The name “Cover Letter” implies a short explanatory note attached to a main, or at least more important document. In my contract management days, I would send contractual documents to my suppliers with a “transmittal letter”, that in very few words said what I was sending and what I needed them to do with it. Many people do the same with their resumes, which for the reader, is pretty much a waste of time. The cover letter for a resume can be just as important and influential as the resume. You can think about the cover letter and resume as a team delivering a “one-two punch”. Here is how they work:
Your Resume is an impassionate, mechanistic and highly-structure recitation of the relevant facts of your experience. Its focus is entirely about YOU. If your resume is written correctly, the reader will have a very clear picture of what your have done in the past, and of what you are capable of, but will have almost no information about your personality. So while the resume will tell the reader about your skills, it leaves out (on purpose) information about your communication skills. It also (except in a subtle way) does not attempt to sell the job candidate as a good fit for any particular job, even if you have customized your resume for a particular job.
Your Cover Letter should have a slightly different purpose. It is still attempting to convince the reader to invite you for an interview, but will do it by emphasizing the needs of the company you are applying to work for, and in so doing showcases your written communication skills, maturity, and business-savvy. How does it do that? By talking about what the reader needs and what you have to offer that will satisfy those needs. In other words, the focus of cover letter is about THEM. The purpose of the cover letter is make the case as to why you think you are a good fit for the organization. Sounds tough? It is! A good cover letter requires at least as much time, and in my opinion, more skill to write than a resume. But a great cover letter with a good resume can DOUBLE your chances to get invited for an interview.
Okay, I’m Sold. How do I Write a “Good” Cover Letter?
The first, and most critical step in writing a good cover letter is to get as much information information about the company, organization, department & job you are applying for. Company information is pretty easy to get, particularly if a company is “public” and trades its stock publically. Finding out about a particular job, or hiring department is much more difficult, but not completely impossible. Here are some ideas:
- Check with your college campus career center (even if you have already graduated; most campuses allow alumni to use their career services) about informational sessions that companies may be having on campus. This is perhaps the easiest way to get the “inside scoop” on a particular job opportunity.
- Company websites will have “investor relations” links that will give you access to their latest SEC filings. These filings often include announcements about new business or challenges that can give you insight into why a firm is hiring for a particular position.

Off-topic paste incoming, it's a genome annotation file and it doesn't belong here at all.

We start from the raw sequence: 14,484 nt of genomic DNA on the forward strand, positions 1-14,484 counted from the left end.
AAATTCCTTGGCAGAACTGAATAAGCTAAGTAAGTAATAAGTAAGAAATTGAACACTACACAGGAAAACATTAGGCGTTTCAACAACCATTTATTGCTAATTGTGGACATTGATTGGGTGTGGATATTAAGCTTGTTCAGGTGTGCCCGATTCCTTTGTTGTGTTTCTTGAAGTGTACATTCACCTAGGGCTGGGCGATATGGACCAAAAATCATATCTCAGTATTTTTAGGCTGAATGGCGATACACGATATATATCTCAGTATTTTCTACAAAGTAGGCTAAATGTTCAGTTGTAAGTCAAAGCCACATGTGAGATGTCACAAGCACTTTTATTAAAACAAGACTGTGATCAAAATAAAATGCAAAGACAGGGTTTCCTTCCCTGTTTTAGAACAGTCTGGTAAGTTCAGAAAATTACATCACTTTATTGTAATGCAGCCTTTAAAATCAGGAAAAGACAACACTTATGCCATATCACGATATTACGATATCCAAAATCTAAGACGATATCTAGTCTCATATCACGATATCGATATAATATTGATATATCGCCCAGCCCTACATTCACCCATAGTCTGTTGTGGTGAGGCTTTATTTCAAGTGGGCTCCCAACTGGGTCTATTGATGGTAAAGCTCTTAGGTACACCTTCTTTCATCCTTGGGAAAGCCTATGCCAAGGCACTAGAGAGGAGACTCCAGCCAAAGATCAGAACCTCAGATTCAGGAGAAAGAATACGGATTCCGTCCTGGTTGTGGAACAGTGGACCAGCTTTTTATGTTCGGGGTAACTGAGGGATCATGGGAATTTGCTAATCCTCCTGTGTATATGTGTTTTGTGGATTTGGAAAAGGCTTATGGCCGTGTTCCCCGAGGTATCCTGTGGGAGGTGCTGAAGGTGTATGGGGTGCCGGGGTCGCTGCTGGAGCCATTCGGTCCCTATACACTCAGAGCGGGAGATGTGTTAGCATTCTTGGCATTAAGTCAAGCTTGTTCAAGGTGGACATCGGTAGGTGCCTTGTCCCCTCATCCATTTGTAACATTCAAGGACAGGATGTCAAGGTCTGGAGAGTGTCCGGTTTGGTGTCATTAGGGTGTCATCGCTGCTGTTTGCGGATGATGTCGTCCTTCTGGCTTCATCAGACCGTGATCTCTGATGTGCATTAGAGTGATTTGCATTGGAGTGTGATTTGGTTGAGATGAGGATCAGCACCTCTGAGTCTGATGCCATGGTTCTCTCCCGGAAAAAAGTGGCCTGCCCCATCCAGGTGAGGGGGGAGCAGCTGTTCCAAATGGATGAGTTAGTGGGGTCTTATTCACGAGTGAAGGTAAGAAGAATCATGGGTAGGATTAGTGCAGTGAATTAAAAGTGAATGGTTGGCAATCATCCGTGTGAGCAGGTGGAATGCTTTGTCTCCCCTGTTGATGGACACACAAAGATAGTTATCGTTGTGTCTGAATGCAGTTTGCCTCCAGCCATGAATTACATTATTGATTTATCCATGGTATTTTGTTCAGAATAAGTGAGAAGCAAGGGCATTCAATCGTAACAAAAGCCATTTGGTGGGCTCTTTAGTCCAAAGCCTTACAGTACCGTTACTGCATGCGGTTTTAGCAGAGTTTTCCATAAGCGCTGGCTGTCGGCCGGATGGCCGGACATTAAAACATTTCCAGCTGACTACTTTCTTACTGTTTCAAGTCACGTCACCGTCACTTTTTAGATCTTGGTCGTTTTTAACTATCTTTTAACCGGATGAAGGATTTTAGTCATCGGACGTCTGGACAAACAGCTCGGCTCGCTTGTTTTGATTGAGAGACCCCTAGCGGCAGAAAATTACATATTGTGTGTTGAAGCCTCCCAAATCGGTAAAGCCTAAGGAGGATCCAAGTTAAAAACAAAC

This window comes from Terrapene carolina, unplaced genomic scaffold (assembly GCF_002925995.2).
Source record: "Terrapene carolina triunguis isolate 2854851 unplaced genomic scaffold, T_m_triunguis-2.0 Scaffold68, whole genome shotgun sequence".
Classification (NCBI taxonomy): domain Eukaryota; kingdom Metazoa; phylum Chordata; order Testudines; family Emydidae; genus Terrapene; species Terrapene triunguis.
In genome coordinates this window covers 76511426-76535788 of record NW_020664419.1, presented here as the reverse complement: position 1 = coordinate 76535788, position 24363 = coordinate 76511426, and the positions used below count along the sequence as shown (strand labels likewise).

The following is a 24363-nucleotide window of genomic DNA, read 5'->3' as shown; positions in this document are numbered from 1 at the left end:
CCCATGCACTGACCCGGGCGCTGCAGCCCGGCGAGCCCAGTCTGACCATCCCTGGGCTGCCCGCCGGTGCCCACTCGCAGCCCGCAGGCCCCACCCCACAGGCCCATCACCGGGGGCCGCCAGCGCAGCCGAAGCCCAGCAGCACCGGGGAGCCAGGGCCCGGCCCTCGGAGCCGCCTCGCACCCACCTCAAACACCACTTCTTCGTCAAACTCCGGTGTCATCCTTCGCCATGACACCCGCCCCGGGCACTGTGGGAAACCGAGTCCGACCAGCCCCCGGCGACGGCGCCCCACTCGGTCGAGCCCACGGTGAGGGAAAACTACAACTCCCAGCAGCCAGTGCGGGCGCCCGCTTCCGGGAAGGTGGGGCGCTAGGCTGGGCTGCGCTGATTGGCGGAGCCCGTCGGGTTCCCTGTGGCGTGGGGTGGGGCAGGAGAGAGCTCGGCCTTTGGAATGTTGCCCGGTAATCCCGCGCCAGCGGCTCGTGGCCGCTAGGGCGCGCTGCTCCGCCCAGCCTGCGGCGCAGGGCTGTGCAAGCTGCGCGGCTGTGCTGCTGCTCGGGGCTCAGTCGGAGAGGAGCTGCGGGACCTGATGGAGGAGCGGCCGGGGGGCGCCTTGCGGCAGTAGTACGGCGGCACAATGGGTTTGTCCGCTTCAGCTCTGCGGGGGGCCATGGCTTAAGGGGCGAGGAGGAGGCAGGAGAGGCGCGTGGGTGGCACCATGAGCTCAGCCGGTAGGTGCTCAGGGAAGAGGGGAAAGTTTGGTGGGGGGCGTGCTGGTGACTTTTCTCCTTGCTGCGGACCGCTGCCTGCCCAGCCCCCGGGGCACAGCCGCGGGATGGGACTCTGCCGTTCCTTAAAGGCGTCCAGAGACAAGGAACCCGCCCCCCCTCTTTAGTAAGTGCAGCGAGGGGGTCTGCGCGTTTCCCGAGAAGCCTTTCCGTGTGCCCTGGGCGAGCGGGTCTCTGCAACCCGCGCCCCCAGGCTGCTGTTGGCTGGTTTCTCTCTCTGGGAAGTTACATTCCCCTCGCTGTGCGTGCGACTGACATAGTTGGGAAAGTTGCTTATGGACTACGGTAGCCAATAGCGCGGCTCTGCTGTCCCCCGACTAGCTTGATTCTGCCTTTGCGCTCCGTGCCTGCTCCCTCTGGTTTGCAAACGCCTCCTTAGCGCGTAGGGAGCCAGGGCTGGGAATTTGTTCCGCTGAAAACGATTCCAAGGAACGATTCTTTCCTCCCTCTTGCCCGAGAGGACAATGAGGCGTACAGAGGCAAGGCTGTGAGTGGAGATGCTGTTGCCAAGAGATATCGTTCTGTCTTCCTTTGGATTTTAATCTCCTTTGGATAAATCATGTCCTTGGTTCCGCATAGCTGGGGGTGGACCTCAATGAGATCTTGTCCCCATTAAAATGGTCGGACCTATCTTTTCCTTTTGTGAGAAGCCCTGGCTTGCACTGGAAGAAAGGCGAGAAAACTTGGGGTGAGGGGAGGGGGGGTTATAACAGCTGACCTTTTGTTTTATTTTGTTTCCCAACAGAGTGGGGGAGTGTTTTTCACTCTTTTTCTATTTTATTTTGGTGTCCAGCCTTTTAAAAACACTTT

- Search CNN “Money” for current news about a company
- Look on a company’s website at ALL of the job listings to see if there is a pattern in their current hiring. For example, if all of the tech openings are for web developers, you can guess they are either upgrading their IT infrastructure or planning to launch a major on-line presence.
- Try to find a community or professional organization that employees are likely to work at. For example, Microphone is a great place to find out about any particular job at Microsoft. A local .net user group might put you in a touch with employees at other local companies
- Contact your school’s alumni association and see if you can get the name of a current employee of the company you want to apply at.
- Contact a firm’s HR department and see what they can tell you.
- Talk to a recruiter. They make have insight into what is happening at a particular firm.
The next step is to brainstorm a little on some paper and list all the ways in which you think you are a good fit, and how you can help the organization. I suggest doing this using an Excel spreadsheet, with each reason on its own line.
Next rank-order each reason by putting a number “one” to the right of the most compelling reason why they need you, and “two” by the next, etc. Then sort your list. The first three or four are the ones you are going to want to mention in your cover letter.
Now comes the hard part. Start writing your letter. Here is the order I suggest:
- Introduce yourself and mention the job you are applying for.
- Talk about the key facts that you’ve learned about the company and what excites you about working for them
- Mention your two or three top reasons and why you believe you are a good fit for their company
- Ask for an interview, mention your resume has additional information.
Write and rewrite. Have other people proof-read your letter. College campus career centers are great for proofing. Use good quality white paper with a laserjet printer. Do not use anything other than the very best inkjet printers. If someone can tell you used an inkjet, then don’t use an inkjet.